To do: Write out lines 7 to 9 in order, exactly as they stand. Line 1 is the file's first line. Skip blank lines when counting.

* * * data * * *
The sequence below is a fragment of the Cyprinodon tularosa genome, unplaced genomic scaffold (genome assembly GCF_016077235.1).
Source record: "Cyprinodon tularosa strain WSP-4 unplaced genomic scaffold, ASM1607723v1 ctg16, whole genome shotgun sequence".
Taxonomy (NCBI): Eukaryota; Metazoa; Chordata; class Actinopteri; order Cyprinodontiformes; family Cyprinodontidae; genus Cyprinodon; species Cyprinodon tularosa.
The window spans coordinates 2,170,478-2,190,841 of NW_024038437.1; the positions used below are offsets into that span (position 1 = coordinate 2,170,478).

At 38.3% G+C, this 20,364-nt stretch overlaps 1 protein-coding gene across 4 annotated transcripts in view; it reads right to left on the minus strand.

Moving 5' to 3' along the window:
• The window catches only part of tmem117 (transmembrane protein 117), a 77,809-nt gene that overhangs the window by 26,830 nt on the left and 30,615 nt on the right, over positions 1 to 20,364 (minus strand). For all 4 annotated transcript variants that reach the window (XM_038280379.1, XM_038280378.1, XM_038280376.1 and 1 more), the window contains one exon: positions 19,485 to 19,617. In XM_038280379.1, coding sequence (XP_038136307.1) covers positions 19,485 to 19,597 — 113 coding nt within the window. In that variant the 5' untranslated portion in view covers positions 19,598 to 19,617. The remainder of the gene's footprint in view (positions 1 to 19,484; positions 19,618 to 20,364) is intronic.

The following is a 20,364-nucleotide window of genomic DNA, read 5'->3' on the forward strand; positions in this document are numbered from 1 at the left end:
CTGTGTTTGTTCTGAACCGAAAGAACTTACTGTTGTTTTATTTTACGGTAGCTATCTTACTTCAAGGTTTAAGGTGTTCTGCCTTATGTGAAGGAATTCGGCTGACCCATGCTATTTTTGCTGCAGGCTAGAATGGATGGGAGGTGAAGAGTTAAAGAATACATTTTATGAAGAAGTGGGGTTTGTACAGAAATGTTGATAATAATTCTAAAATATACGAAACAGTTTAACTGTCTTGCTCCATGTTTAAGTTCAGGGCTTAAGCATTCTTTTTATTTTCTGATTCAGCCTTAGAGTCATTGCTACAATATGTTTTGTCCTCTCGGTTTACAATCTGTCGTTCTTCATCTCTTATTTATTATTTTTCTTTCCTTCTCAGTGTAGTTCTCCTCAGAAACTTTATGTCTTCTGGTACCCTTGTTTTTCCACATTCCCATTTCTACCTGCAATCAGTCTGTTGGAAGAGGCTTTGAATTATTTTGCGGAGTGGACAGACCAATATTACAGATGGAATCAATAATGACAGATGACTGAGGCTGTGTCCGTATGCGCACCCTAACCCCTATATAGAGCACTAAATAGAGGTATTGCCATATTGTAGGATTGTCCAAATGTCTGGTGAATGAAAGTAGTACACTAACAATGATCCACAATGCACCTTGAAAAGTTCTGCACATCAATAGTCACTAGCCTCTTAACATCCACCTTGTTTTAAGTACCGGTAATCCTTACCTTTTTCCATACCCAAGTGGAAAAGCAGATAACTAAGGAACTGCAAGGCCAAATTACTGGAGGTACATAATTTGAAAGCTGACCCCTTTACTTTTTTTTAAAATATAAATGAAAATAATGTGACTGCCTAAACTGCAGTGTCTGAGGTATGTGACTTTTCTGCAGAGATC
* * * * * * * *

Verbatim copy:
• The window catches only part of tmem117 (transmembrane protein 117), a 77,809-nt gene that overhangs the window by 26,830 nt on the left and 30,615 nt on the right, over positions 1 to 20,364 (minus strand). For all 4 annotated transcript variants that reach the window (XM_038280379.1, XM_038280378.1, XM_038280376.1 and 1 more), the window contains one exon: positions 19,485 to 19,617. In XM_038280379.1, coding sequence (XP_038136307.1) covers positions 19,485 to 19,597 — 113 coding nt within the window. In that variant the 5' untranslated portion in view covers positions 19,598 to 19,617. The remainder of the gene's footprint in view (positions 1 to 19,484; positions 19,618 to 20,364) is intronic.

The following is a 20,364-nucleotide window of genomic DNA, read 5'->3' on the forward strand; positions in this document are numbered from 1 at the left end:
CTGTGTTTGTTCTGAACCGAAAGAACTTACTGTTGTTTTATTTTACGGTAGCTATCTTACTTCAAGGTTTAAGGTGTTCTGCCTTATGTGAAGGAATTCGGCTGACCCATGCTATTTTTGCTGCAGGCTAGAATGGATGGGAGGTGAAGAGTTAAAGAATACATTTTATGAAGAAGTGGGGTTTGTACAGAAATGTTGATAATAATTCTAAAATATACGAAACAGTTTAACTGTCTTGCTCCATGTTTAAGTTCAGGGCTTAAGCATTCTTTTTATTTTCTGATTCAGCCTTAGAGTCATTGCTACAATATGTTTTGTCCTCTCGGTTTACAATCTGTCGTTCTTCATCTCTTATTTATTATTTTTCTTTCCTTCTCAGTGTAGTTCTCCTCAGAAACTTTATGTCTTCTGGTACCCTTGTTTTTCCACATTCCCATTTCTACCTGCAATCAGTCTGTTGGAAGAGGCTTTGAATTATTTTGCGGAGTGGACAGACCAATATTACAGATGGAATCAATAATGACAGATGACTGAGGCTGTGTCCGTATGCGCACCCTAACCCCTATATAGAGCACTAAATAGAGGTATTGCCATATTGTAGGATTGTCCAAATGTCTGGTGAATGAAAGTAGTACACTAACAATGATCCACAATGCACCTTGAAAAGTTCTGCACATCAATAGTCACTAGCCTCTTAACATCCACCTTGTTTTAAGTACCGGTAATCCTTACCTTTTTCCATACCCAAGTGGAAAAGCAGATAACTAAGGAACTGCAAGGCCAAATTACTGGAGGTACATAATTTGAAAGCTGACCCCTTTACTTTTTTTTAAAATATAAATGAAAATAATGTGACTGCCTAAACTGCAGTGTCTGAGGTATGTGACTTTTCTGCAGAGATC